Logo Creation and Corporate Arts Funders
newmusicbox October 22, 2007

It is unfortunate, Jennifer, that you can’t recall which board asked its members to read Naomi Klein’s “No Logo.” I noticed, for example, that one of the Board Members at Meet the Composer is Joseph Walker, a senior advisor for General Motors. Klein’s book is a devastating attack on corporate America , so why would MTC suggest he read such a book? The website of the American Composers Forum is down at the moment, but I noticed earlier that there were many large corporations among their funders. Ironically, they were all listed on the website along with their corporate “logos.” What would those funders think if the ACF were asking Board members to read “No Logo”? Perhaps you can see why your comment is so interesting.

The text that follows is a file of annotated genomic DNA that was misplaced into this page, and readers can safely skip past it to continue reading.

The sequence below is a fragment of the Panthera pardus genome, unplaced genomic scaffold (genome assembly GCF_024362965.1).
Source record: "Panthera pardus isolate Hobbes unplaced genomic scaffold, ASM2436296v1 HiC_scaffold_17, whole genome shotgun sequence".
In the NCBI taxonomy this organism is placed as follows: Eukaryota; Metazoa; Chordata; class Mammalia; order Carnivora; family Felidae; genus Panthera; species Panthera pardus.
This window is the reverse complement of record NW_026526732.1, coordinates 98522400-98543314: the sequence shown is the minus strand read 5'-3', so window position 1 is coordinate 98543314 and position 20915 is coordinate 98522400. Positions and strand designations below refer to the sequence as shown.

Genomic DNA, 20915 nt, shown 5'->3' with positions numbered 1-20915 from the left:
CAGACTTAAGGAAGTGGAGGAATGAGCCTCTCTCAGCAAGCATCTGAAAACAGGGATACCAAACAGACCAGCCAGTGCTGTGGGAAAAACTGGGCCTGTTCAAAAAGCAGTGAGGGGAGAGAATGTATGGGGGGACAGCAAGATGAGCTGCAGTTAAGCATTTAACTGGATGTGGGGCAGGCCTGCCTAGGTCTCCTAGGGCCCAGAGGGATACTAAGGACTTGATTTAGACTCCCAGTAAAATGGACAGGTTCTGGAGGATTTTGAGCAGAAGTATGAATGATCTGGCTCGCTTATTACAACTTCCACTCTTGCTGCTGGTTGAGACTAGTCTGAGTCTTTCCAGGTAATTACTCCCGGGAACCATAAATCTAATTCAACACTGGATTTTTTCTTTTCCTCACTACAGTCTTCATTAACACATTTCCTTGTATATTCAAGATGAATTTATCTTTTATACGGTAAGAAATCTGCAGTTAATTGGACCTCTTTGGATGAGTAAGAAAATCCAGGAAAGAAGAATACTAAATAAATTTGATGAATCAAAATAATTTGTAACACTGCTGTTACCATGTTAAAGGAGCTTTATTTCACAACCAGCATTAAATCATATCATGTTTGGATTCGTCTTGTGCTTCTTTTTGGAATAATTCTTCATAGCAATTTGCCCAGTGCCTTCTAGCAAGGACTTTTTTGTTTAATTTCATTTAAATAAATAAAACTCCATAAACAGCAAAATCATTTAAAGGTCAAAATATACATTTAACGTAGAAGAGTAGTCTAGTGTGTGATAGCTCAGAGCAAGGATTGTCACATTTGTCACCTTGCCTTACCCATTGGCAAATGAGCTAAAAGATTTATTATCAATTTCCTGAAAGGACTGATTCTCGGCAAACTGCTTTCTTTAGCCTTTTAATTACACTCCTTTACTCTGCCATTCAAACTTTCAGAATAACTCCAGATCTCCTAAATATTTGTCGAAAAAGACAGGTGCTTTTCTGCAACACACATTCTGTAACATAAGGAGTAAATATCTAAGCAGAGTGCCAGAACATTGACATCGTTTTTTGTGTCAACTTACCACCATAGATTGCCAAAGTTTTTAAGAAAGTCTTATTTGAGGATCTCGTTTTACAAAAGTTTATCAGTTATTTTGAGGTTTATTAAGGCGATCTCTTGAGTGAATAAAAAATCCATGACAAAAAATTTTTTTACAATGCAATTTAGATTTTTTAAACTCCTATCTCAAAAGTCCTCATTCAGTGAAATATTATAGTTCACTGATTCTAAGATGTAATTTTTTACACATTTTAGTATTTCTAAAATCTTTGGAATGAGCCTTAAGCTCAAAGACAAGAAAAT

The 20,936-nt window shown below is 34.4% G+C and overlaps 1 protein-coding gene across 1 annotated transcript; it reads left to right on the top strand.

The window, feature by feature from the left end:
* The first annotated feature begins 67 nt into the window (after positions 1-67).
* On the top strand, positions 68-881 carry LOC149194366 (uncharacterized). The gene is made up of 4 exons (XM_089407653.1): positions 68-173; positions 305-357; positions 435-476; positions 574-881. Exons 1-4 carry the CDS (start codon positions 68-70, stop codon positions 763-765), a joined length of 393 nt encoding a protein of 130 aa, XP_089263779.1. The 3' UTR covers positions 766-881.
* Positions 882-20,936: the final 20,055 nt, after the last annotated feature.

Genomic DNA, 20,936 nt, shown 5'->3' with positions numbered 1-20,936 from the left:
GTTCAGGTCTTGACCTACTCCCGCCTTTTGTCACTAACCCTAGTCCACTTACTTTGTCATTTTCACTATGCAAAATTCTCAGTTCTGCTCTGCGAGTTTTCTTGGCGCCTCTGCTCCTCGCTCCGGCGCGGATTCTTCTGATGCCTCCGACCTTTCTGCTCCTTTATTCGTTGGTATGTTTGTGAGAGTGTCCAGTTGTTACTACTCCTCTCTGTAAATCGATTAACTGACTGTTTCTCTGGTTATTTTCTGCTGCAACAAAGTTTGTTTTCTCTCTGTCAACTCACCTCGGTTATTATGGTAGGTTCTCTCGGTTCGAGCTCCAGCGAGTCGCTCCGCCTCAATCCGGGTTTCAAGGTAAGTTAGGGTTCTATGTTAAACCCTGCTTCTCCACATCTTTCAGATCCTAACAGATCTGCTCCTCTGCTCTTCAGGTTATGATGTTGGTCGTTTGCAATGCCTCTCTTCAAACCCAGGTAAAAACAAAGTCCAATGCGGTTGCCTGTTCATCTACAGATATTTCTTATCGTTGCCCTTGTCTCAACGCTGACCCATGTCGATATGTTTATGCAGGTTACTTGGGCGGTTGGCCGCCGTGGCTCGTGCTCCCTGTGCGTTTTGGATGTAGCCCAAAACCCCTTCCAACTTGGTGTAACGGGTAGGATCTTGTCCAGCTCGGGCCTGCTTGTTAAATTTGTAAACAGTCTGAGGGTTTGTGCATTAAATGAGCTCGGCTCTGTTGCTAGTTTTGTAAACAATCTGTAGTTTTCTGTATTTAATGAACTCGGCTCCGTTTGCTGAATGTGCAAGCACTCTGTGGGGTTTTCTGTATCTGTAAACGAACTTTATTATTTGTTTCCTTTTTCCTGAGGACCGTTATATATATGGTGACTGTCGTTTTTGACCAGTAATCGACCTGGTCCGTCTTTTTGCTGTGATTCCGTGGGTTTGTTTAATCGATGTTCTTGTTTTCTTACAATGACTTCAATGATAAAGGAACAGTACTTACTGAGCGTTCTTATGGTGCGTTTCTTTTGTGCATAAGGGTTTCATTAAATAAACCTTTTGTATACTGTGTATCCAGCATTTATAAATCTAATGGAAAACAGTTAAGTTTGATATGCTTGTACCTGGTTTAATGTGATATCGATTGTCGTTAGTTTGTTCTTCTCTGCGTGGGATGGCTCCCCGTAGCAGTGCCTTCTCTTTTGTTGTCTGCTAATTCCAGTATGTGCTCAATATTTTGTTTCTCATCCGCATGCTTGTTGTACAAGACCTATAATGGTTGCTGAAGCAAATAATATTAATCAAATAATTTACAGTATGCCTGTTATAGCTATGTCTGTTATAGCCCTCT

Klein notes that corporations often consider the power of their logo more important than the quality of their products. Michael Jordan's 1992 salary for endorsing Nike products, for instance, was more than for the entire 30,000-strong Indonesian workforce employed making them. For documentation see this BBC review of the book:


How does our culture’s orientation toward logos affect new music? Does it create an imbalance by moving too much activity toward a small group of known “name-brand” composers? Do they often receive more commissions than they can complete with a high standard, while lesser-known composers with work just as good or better might be neglected? Does this corporate orientation create a bias toward centralized national forms of funding that neglects the local nature of culture? If these problems exist, how could they be solved?

William Osborne

Monday, October 22, 2007, 10:11:27 AM